Words by Adam Turner and Ben Pikssoc
“I remember seeing Sufjan Stevens playing at the garden stage once. It was magical. This woman had a baby in front of me. She was so moved by the performance that her waters broke.” Amy tells me in the queue for steamed buns.
She’s been here before six times. A chap behind, Olly, chimes up, he’s been six times too. End of the Road is that kind of festival. People come back again, and again (and I’m one of them). Drawn in by the wholesome atmosphere, the friendly, music-obsessed crowd and the steady run of emerging acts that are almost guaranteed.
International acts return to this little corner of Wiltshire this year (it was all UK-based artists in 2021 because of covid). The Pixies headline with Bright Eyes, The Fleet Foxes, Black Midi and Perfume Genius. All are – ever so gently – warmed up by Kruangbin on Thursday evening whose soothing tones, as one bloke put it, “make for good background music when you’re painting the house”. It’s a cruel summation but one that’s hard to disagree with. The bands performance is tame but easy-to-watch with the Spanish-influenced ‘Pelota’ getting people moving and medley of classics keeping them on their feet – Tina Turner’s ‘What’s Love Got to Do’, Run DMC’s ‘Get on it’, Warren G’s ‘Regulate’ etc.
Later on, the tent next to the Cider Bus provides the late-night entertainment with a mixture of Britpop classics, disco and Northern Soul. Veterans swing their arms, young-uns jump up and down and couples linger on the outside, tapping their feet and enjoying from a far before toddling off for churros or a crepe. The food options this year – all local – are once again high-quality and well-priced. A range of burritos, falafel wraps, vegan junk food, fish and chips, duck wraps and loads more.
The following day, English Teacher, fronted by Lilly Fontaine, are a surprise treat on the Woods stage. Rolling out tracks from their first EP that most have never heard but thoroughly enjoy. Crowds gather steadily on the perfectly sloped hill opposite the stage. Elsewhere, the Garden Stage is packed out under the unexpected sunshine (the forecast was for rain everyday) as the Golden Dregs, dressed all in white, inspire interest. Mostly thanks to the haunting, slightly Bill Callahan-meets-Matt Berninger vocals of lead singer, Benjamin Woods, who later peddles EPs at the front of the stage admitting ‘it’s probably not the coolest marketing but we’ve got loads to sell’. The Golden Dregs shows glimpses of brilliance but aren’t quite the finished article.
Thankfully everyone’s-favourite-hungover-Sunday-band, The Fleet Foxes are quality later on, back at the Woods Stage. Robin Peckhold’s voice, somehow smoother in real life, floats above the crowds’ heads and hovers like a blimp. With the warming persona of someone you’d love to go out with your sibling, he seems to delight in playing at End of the Road alongside Uwade – a sweet-sounding singer-songwriter who joins the band on stage for a few tracks. Mykonos gets a big pop as does Helplessness Blues, although the full set provides a cosy warm-up for a night spent mooching through effing forest.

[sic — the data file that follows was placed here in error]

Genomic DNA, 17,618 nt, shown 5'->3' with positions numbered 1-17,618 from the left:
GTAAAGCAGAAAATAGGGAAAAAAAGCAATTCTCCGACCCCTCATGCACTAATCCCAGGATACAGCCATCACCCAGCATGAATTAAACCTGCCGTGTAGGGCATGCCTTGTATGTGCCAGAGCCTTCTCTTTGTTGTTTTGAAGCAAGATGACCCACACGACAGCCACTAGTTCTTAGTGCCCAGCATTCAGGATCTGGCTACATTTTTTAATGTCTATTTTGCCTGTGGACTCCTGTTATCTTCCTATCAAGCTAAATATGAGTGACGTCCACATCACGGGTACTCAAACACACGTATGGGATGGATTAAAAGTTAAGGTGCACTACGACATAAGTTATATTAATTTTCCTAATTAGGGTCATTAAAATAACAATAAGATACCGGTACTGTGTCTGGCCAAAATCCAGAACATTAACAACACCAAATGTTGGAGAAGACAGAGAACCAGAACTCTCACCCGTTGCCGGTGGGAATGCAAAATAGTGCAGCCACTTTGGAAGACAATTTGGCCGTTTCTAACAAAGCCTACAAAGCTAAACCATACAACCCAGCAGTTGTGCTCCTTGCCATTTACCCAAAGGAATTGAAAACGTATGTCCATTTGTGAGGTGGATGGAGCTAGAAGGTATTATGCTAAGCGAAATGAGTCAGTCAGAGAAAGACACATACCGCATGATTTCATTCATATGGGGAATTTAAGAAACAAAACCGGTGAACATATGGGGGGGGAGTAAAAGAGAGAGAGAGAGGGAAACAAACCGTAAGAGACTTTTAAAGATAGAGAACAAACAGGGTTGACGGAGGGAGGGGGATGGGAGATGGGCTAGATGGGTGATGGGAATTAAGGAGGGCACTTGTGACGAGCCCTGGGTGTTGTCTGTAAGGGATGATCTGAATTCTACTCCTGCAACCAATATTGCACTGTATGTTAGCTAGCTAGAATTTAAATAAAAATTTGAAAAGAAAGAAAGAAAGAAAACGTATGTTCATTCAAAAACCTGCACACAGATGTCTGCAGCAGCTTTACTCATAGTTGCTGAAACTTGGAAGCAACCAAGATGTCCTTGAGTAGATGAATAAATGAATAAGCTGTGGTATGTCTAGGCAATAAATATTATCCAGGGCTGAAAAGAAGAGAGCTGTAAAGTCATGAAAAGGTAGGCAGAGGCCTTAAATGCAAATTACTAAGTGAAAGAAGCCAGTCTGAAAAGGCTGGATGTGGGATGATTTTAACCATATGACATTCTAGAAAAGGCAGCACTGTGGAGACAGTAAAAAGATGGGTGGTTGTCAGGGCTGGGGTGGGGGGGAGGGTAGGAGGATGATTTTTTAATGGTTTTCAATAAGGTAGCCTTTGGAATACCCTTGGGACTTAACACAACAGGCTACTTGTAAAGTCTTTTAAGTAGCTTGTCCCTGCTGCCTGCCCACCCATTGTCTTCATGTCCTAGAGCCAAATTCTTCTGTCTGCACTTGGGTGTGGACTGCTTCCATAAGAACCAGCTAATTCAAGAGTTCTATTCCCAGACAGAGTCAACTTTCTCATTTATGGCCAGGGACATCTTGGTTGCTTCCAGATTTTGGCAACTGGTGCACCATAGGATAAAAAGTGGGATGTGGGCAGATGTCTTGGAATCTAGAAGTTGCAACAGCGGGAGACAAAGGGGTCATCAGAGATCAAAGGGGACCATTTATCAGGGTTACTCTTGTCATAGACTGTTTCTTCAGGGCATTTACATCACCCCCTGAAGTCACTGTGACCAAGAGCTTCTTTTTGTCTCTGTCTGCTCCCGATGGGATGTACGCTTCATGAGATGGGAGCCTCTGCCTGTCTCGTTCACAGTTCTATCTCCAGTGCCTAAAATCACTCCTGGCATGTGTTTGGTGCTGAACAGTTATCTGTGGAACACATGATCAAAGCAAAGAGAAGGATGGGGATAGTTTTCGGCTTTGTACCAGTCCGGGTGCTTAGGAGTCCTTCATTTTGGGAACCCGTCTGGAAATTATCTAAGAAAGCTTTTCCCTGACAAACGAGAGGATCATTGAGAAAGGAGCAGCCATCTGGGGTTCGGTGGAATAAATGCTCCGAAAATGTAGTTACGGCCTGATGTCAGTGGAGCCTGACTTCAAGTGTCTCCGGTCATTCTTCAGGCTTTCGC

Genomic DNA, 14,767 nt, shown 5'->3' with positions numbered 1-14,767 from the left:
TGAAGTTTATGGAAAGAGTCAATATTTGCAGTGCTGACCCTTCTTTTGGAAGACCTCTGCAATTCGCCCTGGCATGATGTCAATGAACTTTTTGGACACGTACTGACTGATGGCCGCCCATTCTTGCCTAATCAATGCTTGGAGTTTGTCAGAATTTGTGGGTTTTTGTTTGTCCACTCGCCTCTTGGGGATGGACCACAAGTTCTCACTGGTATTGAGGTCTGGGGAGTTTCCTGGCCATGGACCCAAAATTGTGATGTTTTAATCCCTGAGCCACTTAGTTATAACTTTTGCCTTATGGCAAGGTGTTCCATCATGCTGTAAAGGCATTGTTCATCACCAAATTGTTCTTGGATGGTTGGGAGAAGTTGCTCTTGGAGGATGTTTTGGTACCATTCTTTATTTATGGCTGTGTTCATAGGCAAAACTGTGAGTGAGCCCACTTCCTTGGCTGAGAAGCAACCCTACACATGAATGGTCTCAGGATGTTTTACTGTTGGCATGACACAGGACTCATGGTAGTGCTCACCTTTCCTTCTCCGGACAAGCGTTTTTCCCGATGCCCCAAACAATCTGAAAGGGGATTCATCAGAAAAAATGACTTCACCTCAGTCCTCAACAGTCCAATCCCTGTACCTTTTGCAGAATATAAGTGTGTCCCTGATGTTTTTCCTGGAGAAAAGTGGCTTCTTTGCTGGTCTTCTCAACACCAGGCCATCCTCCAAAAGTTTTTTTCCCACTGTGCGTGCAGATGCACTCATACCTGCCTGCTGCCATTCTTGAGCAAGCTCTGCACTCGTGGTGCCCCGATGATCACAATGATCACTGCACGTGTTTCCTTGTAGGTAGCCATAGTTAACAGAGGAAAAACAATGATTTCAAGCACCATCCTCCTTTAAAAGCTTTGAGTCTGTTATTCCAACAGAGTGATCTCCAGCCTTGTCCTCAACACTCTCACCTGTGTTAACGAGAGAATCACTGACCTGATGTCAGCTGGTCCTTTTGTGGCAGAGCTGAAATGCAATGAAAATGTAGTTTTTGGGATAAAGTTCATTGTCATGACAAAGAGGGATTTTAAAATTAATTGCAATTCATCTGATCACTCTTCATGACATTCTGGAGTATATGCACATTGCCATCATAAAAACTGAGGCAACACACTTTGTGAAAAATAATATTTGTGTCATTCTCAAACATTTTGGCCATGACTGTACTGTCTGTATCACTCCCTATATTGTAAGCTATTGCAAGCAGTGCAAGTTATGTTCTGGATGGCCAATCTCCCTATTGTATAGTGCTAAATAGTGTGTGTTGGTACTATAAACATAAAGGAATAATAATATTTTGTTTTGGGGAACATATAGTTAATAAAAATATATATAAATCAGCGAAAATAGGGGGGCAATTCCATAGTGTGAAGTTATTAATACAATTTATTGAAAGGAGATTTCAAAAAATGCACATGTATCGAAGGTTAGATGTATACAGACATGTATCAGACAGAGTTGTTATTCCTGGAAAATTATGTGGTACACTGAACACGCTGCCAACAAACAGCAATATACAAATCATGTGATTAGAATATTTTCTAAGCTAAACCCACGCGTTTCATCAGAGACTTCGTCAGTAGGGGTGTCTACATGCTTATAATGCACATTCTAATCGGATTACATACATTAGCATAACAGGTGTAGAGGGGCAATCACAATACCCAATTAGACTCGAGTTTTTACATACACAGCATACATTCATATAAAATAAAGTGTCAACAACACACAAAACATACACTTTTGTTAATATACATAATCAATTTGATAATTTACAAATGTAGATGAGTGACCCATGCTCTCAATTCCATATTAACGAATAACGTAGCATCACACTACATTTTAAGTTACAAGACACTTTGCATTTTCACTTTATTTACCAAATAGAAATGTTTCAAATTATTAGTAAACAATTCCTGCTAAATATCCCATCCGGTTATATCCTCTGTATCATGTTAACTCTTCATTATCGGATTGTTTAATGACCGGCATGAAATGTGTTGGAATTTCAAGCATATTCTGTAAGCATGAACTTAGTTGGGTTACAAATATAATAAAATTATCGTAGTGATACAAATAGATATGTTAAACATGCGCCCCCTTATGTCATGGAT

Here people wander between tug of war competitions, cinema shows and late-night boogies at the disco ship. There’s something quite special about End of The Road that’s hard to put your finger on. That becomes obvious when wrong turn leads us to the Swanmeister a local choir leader and incredible pianist who has commandeered the piano stage – as he does most years. Somehow managing to harmonise a herd of pissed-up punters to tracks by Bowie, Elton John and Abba under the fairy-lit trees.
Other highlights include Kevin Morby – a performer who is destined for a headlining slot in future years – who glides around the epic Garden stage in a gold cowboy jacket. Harlem River giving the crowd what they want and rounding off a sublime performance. Magnetic Fields are similarly mesmerising on the same stage and Lucy Dacus pulls a similar trick as the sun goes down on Sunday evening.
Triple Dog Dare has that epic ‘going away/last song’ vibe. But Dacus, being the contrarian, plays it first. Jacob Blizzard’s guitar is so stadium big it shouldn’t work at the Garden stage yet it does. When Dacus brings it down for the majestic Thumbs, the silence in the crowd is deafening. Everything culminates in an epic version of Night Shift, that leaves the crowd moved and teary eyed. Thankfully no waters break, and people shimmy off their separate ways. They’ll see each other next year, no doubt.
Tickets for End of the Road Festival 2023 are available now at endoftheroadfestival.com